With all the stories on the Internet it can be difficult to always stay in the know. To help, we’ve searched the web for interesting pieces of news, videos and tips to help you start off your week on the right foot.
Writing about the new Star Wars movie Rouge One, Atlantic staff writer Megan Garber makes the argument that the film’s main character Jyn is tough, kind, hardened and ultimately human. That she is “both a product and a reflection of her times” and fits right in with the feminism of 2016.
In its 2017 January issue National Geographic discusses the “gender revolution.” The cover story focuses on the understanding and interpretation 9-year-olds have on what it means to be a girl, a boy, both or neither one.
“If you want candid answers about how gender shapes destiny, ask the world’s nine-year-olds,” Eve Conant writes. “At nine, a girl in Kenya already knows that her parents will marry her off for a dowry, to a man who may beat her. At nine, a boy in India already knows he’ll be pressured by male pals to sexually harass women in the street. At nine, youngsters from China to Canada and Kenya to Brazil describe big dreams for future careers—but the boys don’t see their gender as an impediment, while the girls, all too frequently, do. On the cusp of change, in that last anteroom of childhood before adolescence, nine-year-olds don’t think in terms of demographic statistics or global averages. But when they talk about their lives, it’s clear: Children at this age are unquestionably taking account of their own possibilities—and the limits gender places on them.”
[tweetthis]National Geographic takes a look at what 9-year-olds across the world think about gender.[/tweetthis]
Fatima Manji, a correspondent on Channel 4 News since 2012, Britain’s first (and only) hijab-wearing anchor on national television talks with Guardian writer Tim Lewis about her reaction to a column written about her in July that questioned whether or not it was appropriate she reported coverage of the terrorist attack in Nice.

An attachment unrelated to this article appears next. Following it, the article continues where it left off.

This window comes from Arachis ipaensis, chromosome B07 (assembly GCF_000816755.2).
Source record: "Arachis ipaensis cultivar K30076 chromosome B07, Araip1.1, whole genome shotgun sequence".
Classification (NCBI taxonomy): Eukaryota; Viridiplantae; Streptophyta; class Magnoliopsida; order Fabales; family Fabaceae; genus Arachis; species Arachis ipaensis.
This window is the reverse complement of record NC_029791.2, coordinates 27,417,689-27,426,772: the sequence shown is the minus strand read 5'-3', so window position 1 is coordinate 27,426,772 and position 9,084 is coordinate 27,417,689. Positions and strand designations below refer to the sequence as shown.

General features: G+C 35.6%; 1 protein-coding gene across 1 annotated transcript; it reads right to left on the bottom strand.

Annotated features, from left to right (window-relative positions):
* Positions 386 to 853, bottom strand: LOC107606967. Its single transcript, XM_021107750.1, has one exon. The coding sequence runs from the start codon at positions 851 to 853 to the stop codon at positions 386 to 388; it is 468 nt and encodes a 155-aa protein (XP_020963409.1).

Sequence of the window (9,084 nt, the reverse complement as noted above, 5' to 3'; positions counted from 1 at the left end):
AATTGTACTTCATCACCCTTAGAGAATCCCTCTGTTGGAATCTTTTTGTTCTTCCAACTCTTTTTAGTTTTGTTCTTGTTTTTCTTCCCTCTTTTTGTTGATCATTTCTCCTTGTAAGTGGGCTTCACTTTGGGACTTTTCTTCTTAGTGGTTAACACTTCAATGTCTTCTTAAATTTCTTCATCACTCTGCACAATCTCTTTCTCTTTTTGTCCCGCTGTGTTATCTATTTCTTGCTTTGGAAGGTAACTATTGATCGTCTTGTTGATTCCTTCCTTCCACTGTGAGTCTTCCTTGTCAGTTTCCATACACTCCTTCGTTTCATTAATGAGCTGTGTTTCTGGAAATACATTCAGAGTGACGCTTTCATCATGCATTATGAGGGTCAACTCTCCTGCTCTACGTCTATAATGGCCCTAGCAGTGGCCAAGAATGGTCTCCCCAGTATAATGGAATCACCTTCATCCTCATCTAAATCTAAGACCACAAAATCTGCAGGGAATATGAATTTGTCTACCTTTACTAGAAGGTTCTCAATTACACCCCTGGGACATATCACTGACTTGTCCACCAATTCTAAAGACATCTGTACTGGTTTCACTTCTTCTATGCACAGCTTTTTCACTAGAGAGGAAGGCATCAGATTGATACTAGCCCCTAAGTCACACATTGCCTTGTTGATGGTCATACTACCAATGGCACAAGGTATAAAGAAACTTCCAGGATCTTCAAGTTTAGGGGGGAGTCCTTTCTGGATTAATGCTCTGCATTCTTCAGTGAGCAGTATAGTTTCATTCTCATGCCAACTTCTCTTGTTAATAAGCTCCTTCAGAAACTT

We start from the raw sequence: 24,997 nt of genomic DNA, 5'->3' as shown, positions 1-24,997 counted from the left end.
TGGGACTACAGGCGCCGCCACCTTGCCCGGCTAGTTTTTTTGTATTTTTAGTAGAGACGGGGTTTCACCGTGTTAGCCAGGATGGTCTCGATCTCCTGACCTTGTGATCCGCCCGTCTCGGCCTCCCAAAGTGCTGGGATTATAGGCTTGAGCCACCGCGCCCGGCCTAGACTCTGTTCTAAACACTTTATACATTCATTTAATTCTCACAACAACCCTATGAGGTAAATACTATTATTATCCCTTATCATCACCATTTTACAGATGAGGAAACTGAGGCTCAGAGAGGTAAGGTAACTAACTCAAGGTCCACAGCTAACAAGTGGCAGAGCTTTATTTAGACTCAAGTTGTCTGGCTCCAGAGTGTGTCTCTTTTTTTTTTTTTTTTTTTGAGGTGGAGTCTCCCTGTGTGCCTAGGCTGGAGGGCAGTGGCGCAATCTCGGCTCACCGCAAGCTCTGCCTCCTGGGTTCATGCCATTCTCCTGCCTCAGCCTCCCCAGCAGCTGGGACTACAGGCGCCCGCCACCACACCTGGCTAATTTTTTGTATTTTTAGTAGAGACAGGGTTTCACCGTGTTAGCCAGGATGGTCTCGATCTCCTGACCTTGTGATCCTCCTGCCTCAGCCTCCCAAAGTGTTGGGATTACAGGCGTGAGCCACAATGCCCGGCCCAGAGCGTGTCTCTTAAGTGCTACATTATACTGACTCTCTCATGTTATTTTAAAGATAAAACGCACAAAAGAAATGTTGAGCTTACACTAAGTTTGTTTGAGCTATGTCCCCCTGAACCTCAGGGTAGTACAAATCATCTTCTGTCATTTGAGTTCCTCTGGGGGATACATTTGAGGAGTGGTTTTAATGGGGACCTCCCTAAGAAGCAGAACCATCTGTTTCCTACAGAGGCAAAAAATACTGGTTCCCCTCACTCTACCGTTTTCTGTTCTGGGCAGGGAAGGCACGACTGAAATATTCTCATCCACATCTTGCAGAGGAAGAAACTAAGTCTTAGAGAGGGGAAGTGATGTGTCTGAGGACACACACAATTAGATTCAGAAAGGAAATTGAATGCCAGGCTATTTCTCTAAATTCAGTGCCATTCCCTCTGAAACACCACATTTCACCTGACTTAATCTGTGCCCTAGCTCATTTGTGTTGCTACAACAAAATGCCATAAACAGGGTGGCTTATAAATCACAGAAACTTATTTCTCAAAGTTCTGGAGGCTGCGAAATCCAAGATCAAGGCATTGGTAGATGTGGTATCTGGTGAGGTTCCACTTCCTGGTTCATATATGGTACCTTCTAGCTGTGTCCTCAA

Manji discusses everything from her response to what’s it’s like to represent a minority community.
“When you’re a minority in a country, you are inevitably more exposed to politics because you’re having to understand why you look different and why you do certain things differently.”
“Actually all religious groups are under-represented: Muslims, Christians, Sikhs, Hindus. It matters because it’s really important that newsrooms reflect the populations they serve.”
[tweetthis]”It’s really important that newsrooms reflect the populations they serve,” says Britain’s first hijab-wearing anchor Fatima Manji[/tweetthis]
“That includes lessons about gender. American society has made significant strides towards gender equality over the past century, but children’s toys seem to be moving in the opposite direction, reinforcing traditional roles rather than expanding them,” Daly writes. “The implications are serious: The way girls play may affect how their brains develop.”
“There’s a long history of marketing toys by gender. Sociologist Elizabeth Sweet, at the California State University, Sacramento, analyzed more than 7,300 toys in Sears catalogs from the 20th century. She discovered that gender-based toy ads from the 1920s to the 1950s pushed traditional roles: the ‘little homemaker’; the ‘young man of industry.’ In 1925, about half the toys in the Sears catalog were marketed explicitly to either boys or girls. Many toy advertisements appealed to boys as ‘young entrepreneurs,’ with a sales pitch to use on their parents. In 1945, with World War II winding down and many women leaving factories for domestic life, Sweet says toys were ‘overwhelmingly targeted at girls in a very explicit way: Your little girl will love this dish set!’
[tweetthis]”That includes lessons about gender. American society has made significant strides towards gender equality over the past century, but children’s toys seem to be moving in the opposite direction…”[/tweetthis]
Bustle complies a list of 11 ways, “both big and little, to make 2017 your most feminist year yet.”
“The new year is always a good time to start afresh, but it’s safe to say that 2017 is going to bring even bigger challenges than usual as the United States transitions to a new political era,” contributor Claire Warner writes. “As far as equality has come in the last century, issues like the wage gap, objectification, systemic racism, and rape culture persist. Basically, 2016 made it clear that there’s still a long way to go before all genders are truly equal.”
[tweetthis]Here’s 11 ways to help you make 2017 your most feminist year yet.[/tweetthis]
[tweetthis]altM’s weekly roundup of news[/tweetthis]
This list was curated by Kaitlin Montgomery, altM News Editor